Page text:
options and equity options all expire.
Usually this is the third Friday in the end month of each quarter
(March, June, September, December). It
is of interest to traders because market makers must buy and sell the
underlying stocks to unwind (get out of) their positions. This usually causes great volatility in the
Unwind refers to the specific strategy of
"undoing" a buy-write position where the investor would sell the
stock and buy the call to close. Unwind
can be used loosely to mean the reversing of any position.
One of the "Greeks" (although not technically a Greek letter) denoting
an option's price sensitivity for a small change in volatility (usually a 1%
change in volatility). Vega is sometime denoted by the Greek letter Kappa too.
A spread where a trader buys options of the same type --
either calls or puts -- at different strikes with all else the same. For example, if a trader buys a $50 call and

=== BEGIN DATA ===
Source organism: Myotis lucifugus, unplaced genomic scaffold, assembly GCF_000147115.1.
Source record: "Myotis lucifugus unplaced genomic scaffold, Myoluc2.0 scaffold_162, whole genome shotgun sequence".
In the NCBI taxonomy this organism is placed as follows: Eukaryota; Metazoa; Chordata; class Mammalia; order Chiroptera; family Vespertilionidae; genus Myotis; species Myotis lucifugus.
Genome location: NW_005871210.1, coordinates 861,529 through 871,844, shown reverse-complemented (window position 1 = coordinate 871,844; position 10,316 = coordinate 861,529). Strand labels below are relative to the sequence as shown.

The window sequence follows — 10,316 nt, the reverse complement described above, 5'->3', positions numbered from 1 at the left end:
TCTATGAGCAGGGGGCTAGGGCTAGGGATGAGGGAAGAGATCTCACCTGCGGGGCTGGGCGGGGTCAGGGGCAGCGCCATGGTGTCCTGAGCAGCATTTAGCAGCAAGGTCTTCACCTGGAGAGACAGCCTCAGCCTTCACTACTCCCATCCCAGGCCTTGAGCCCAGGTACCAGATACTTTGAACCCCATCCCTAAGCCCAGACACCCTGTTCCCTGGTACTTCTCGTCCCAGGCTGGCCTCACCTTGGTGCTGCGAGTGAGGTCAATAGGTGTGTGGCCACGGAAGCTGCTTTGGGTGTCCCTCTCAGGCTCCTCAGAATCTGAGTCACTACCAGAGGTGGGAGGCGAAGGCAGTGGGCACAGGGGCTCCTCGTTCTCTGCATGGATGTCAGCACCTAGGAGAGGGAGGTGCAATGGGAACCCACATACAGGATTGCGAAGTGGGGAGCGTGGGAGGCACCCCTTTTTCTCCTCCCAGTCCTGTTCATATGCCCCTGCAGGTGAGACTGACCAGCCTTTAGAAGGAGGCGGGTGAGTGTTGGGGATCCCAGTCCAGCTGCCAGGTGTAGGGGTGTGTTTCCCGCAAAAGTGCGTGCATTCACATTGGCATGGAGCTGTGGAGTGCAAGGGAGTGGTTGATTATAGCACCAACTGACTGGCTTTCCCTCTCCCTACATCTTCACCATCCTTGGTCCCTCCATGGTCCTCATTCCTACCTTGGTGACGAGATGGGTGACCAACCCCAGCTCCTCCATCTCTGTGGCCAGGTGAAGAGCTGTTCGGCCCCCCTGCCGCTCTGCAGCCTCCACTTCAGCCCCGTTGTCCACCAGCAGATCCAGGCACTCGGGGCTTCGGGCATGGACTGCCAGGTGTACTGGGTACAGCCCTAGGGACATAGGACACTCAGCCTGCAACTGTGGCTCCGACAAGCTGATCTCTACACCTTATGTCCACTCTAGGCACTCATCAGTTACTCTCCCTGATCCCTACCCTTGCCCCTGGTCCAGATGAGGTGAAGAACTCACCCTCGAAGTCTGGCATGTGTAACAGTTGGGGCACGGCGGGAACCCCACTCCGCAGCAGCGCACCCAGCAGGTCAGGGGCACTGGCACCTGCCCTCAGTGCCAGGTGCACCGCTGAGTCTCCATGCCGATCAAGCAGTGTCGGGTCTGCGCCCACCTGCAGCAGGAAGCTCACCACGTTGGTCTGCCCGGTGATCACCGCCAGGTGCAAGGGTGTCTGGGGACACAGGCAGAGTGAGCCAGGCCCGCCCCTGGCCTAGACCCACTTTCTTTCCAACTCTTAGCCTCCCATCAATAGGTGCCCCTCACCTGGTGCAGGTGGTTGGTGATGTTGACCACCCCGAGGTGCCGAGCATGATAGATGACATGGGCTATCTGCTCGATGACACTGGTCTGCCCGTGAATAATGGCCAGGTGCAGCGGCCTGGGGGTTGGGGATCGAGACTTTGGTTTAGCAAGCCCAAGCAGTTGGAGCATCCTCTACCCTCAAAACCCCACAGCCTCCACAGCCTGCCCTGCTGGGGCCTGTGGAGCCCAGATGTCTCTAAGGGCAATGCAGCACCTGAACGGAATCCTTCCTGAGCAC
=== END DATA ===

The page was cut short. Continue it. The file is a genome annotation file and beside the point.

sells a $55 call they would have a vertical spread.
Quotes are listed in the newspaper with months across the
top and strikes down the side. You will
see the quotes for a vertical spread appear vertically on the quote matrix --
hence the name. Also called a time
or calendar spread. See also
Bull Spreads, Bear Spreads.
Statistically, it is the annualized standard deviation of
the price movements in the underlying.
It basically measures the amount of expected movement over time. In layman's terms, a stock that has large price
swings from one day to the next is volatile.
The more volatile the underlying stock, the higher the price of the
option with all other factors the same.
Selling an option to open. Anytime a trader sells an option to open, he is
said to have "written" the contract. A call writer is one who has
sold calls against stock (covered call position) and is also called a covered-write.
Writing is the same as shorting.